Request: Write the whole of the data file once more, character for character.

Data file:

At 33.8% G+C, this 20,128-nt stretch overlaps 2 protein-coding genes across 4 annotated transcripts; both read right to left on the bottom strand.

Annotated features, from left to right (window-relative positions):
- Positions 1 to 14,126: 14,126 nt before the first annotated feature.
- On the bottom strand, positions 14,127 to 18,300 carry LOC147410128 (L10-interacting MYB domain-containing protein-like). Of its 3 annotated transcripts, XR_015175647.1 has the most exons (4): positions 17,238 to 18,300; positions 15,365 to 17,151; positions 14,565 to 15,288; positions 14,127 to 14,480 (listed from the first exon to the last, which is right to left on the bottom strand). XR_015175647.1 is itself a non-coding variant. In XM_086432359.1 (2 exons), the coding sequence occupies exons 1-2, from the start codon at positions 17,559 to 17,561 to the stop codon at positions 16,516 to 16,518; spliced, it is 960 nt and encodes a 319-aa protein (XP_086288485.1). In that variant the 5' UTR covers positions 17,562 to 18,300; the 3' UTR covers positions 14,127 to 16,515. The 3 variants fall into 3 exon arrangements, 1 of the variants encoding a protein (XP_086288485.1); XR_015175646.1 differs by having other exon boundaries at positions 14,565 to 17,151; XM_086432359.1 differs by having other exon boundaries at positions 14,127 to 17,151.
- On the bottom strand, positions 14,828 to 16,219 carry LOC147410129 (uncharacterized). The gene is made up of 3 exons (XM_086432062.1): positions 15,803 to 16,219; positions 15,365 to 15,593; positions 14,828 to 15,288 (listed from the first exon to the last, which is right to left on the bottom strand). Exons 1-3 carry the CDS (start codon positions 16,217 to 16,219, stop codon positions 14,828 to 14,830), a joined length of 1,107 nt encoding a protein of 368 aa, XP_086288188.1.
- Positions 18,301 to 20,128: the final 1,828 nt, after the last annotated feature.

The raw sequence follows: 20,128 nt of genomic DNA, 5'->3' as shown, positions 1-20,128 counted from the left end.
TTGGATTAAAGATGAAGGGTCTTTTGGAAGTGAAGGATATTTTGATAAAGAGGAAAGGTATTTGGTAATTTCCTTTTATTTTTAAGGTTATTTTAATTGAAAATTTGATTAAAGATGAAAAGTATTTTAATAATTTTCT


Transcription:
At 33.8% G+C, this 20,128-nt stretch overlaps 2 protein-coding genes across 4 annotated transcripts; both read right to left on the bottom strand.

Annotated features, from left to right (window-relative positions):
- Positions 1 to 14,126: 14,126 nt before the first annotated feature.
- On the bottom strand, positions 14,127 to 18,300 carry LOC147410128 (L10-interacting MYB domain-containing protein-like). Of its 3 annotated transcripts, XR_015175647.1 has the most exons (4): positions 17,238 to 18,300; positions 15,365 to 17,151; positions 14,565 to 15,288; positions 14,127 to 14,480 (listed from the first exon to the last, which is right to left on the bottom strand). XR_015175647.1 is itself a non-coding variant. In XM_086432359.1 (2 exons), the coding sequence occupies exons 1-2, from the start codon at positions 17,559 to 17,561 to the stop codon at positions 16,516 to 16,518; spliced, it is 960 nt and encodes a 319-aa protein (XP_086288485.1). In that variant the 5' UTR covers positions 17,562 to 18,300; the 3' UTR covers positions 14,127 to 16,515. The 3 variants fall into 3 exon arrangements, 1 of the variants encoding a protein (XP_086288485.1); XR_015175646.1 differs by having other exon boundaries at positions 14,565 to 17,151; XM_086432359.1 differs by having other exon boundaries at positions 14,127 to 17,151.
- On the bottom strand, positions 14,828 to 16,219 carry LOC147410129 (uncharacterized). The gene is made up of 3 exons (XM_086432062.1): positions 15,803 to 16,219; positions 15,365 to 15,593; positions 14,828 to 15,288 (listed from the first exon to the last, which is right to left on the bottom strand). Exons 1-3 carry the CDS (start codon positions 16,217 to 16,219, stop codon positions 14,828 to 14,830), a joined length of 1,107 nt encoding a protein of 368 aa, XP_086288188.1.
- Positions 18,301 to 20,128: the final 1,828 nt, after the last annotated feature.

The raw sequence follows: 20,128 nt of genomic DNA, 5'->3' as shown, positions 1-20,128 counted from the left end.
TTGGATTAAAGATGAAGGGTCTTTTGGAAGTGAAGGATATTTTGATAAAGAGGAAAGGTATTTGGTAATTTCCTTTTATTTTTAAGGTTATTTTAATTGAAAATTTGATTAAAGATGAAAAGTATTTTAATAATTTTCT